Software – Minimum requirements

  • ONLY Microsoft Windows Vista or Windows 7 are supported. Mac OSX is not supported.
    • Broadband High Speed Internet Access:  Cable or DSL
  • Internet Explorer 8
  • Microsoft Word 2010
  • Microsoft Excel 2010
  • Microsoft PowerPoint 2010

Hardware – Minimum requirements

  • 1Ghz Intel or AMD processor (minimum)
  • 2 GB of RAM (minimum)
  • Screen resolution capable of 1024 x 768
  • CD-ROM
  • USB Ports
  • Built in sound card
  • Headphone jack and/or USB port for speakers and/or headphones

Ethics

American Health Information Management Associations Code of Ethics

Preamble, Code of Ethics

The ethical obligations of the health information management (HIM) professional include the safeguarding of privacy and security of health information; disclosure of health information; development, use, and maintenance of health information systems and health information; and ensuring the accessibility and integrity of health information.

Healthcare consumers are increasingly concerned about security and the potential loss of privacy and the inability to control how their personal health information is used and disclosed. Core health information issues include what information should be collected; how the information should be handled, who should have access to the information, under what conditions the information should be disclosed, how the information is retained and when it is no longer needed, and how is it disposed of in a confidential manner. All of the core health information issues are performed in compliance with state and federal regulations, and employer policies and procedures.

Ethical obligations are central to the professional’s responsibility, regardless of the employment site or the method of collection, storage, and security of health information. In addition, sensitive information (e.g., genetic, adoption, drug, alcohol, sexual, health, and behavioral information) requires special attention to prevent misuse. In the world of business and interactions with consumers, expertise in the protection of the information is required. Purpose of the American Health Information Management Association Code of Ethics. The HIM professional has an obligation to demonstrate actions that reflect values, ethical principles, and ethical guidelines. The American Health Information Management Association (AHIMA) Code of Ethics sets forth these values and principles to guide conduct. The code is relevant to all AHIMA members and CCHIIM credentialed HIM professionals [hereafter referred to as certificants], regardless of their professional functions, the settings in which they work, or the populations they serve. These purposes strengthen the HIM professional’s efforts to improve overall quality of healthcare.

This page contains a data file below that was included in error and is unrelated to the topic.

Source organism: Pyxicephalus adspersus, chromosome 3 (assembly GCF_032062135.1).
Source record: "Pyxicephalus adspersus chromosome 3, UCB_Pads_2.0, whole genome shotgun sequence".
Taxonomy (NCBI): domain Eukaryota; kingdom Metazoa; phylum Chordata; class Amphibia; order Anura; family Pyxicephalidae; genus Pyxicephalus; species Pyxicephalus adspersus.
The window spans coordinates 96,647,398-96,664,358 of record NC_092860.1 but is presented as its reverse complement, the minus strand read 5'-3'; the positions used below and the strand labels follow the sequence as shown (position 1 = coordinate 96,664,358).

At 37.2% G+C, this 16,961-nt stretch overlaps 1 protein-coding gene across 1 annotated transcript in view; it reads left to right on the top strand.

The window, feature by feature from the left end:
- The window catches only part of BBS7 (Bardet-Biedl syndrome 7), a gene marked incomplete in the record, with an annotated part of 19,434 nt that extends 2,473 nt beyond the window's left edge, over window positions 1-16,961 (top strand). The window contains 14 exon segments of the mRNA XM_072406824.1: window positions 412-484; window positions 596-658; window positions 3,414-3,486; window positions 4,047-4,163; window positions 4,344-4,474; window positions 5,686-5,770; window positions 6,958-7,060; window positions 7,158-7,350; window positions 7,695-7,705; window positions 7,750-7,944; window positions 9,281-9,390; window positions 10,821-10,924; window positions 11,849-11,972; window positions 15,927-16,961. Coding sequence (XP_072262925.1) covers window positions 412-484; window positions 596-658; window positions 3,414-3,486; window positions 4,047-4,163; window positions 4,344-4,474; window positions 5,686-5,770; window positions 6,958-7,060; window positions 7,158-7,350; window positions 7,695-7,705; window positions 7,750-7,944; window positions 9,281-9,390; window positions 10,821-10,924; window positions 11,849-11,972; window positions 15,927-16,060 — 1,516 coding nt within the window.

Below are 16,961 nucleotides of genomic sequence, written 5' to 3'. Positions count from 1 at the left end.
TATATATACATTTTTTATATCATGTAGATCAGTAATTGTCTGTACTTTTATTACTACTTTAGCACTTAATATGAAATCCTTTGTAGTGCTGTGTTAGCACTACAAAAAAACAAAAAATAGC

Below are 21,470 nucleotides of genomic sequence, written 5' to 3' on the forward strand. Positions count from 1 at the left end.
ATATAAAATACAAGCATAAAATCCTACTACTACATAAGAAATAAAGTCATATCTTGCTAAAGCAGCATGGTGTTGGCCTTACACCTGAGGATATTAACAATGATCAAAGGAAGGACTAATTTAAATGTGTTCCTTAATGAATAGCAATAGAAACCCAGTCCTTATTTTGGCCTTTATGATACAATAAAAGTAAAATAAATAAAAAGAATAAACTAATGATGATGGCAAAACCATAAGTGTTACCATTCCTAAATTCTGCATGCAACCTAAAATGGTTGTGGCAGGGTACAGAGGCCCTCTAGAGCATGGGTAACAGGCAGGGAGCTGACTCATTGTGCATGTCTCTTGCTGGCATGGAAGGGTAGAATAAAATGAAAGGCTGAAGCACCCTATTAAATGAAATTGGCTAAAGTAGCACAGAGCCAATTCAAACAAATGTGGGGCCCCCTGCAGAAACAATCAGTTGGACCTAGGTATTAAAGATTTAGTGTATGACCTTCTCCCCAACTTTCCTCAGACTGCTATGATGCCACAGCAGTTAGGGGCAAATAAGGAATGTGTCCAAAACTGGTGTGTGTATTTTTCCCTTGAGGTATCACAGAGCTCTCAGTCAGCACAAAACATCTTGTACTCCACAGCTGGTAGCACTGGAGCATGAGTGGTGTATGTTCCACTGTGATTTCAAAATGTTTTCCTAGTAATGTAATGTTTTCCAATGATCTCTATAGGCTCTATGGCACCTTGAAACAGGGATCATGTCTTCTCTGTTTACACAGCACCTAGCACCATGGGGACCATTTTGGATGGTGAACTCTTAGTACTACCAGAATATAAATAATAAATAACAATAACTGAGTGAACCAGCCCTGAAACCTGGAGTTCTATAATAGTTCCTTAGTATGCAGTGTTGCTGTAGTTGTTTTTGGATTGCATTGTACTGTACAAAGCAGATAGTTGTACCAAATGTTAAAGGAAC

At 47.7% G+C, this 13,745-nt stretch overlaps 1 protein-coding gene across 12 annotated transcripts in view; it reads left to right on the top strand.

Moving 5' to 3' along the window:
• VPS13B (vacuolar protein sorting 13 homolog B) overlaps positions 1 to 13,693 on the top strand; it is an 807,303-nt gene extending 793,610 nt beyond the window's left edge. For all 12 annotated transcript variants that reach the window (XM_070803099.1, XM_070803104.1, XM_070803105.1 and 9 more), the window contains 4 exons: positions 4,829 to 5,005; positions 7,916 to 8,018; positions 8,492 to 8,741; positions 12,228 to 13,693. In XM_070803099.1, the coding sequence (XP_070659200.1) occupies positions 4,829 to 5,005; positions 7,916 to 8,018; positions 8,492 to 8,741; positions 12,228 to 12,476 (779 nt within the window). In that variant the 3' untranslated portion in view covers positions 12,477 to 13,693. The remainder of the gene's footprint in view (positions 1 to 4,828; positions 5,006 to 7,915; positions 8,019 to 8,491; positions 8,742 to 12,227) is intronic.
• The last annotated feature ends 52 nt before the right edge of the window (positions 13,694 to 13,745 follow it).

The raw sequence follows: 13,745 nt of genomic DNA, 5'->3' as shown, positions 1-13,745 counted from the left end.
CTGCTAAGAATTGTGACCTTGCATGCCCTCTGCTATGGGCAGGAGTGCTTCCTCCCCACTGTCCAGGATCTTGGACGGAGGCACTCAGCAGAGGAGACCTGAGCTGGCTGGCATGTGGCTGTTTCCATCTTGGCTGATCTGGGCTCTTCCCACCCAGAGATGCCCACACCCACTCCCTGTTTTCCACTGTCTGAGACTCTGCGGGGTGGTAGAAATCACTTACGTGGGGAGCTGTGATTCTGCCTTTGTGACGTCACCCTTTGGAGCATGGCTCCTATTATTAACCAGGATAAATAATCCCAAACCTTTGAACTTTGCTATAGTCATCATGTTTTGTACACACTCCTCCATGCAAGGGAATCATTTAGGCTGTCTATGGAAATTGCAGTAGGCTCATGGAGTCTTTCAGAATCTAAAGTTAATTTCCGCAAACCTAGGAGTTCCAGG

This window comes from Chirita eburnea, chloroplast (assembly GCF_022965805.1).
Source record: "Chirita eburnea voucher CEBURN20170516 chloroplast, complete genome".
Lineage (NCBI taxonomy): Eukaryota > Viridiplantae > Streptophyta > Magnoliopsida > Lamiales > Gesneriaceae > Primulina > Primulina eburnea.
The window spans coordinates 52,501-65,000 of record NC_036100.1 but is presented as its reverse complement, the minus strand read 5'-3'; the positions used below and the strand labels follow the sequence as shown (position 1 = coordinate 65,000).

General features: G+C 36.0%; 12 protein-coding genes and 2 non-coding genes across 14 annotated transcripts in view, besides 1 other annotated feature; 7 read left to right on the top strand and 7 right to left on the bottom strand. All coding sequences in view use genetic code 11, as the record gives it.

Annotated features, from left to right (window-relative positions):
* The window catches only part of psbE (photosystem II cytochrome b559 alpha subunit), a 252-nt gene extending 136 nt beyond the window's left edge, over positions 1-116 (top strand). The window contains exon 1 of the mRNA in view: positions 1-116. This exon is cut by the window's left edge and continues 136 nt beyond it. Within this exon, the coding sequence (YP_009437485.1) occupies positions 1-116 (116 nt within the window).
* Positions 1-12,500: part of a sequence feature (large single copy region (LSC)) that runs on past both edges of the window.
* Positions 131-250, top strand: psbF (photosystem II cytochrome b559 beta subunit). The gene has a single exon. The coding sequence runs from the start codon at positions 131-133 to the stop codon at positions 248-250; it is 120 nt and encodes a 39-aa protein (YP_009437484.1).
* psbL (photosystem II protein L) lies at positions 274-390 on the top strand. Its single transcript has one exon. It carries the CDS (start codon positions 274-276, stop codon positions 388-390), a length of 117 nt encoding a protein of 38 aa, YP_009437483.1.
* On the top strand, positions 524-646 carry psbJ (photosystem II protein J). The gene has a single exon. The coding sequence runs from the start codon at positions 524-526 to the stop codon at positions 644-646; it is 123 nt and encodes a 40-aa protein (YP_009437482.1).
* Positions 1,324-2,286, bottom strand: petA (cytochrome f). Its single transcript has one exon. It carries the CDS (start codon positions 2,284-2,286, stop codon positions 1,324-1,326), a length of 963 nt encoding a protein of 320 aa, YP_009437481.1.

The AHIMA Code of Ethics serves seven purposes:

  • Promotes high standards of HIM practice.
  • Identifies core values on which the HIM mission is based.
  • Summarizes broad ethical principles that reflect the profession’s core values.
  • Establishes a set of ethical principles to be used to guide decision-making and actions.
  • Establishes a framework for professional behavior and responsibilities when professional obligations conflict or ethical uncertainties arise.
  • Provides ethical principles by which the general public can hold the HIM professional accountable.
  • Mentors practitioners new to the field to HIM’s mission, values, and ethical principles.

The code includes principles and guidelines that are both enforceable and aspirational. The extent to which each principle is enforceable is a matter of professional judgment to be exercised by those responsible for reviewing alleged violations of ethical principles.

The Code of Ethics 2011 Ethical Principles and How to Interpret Them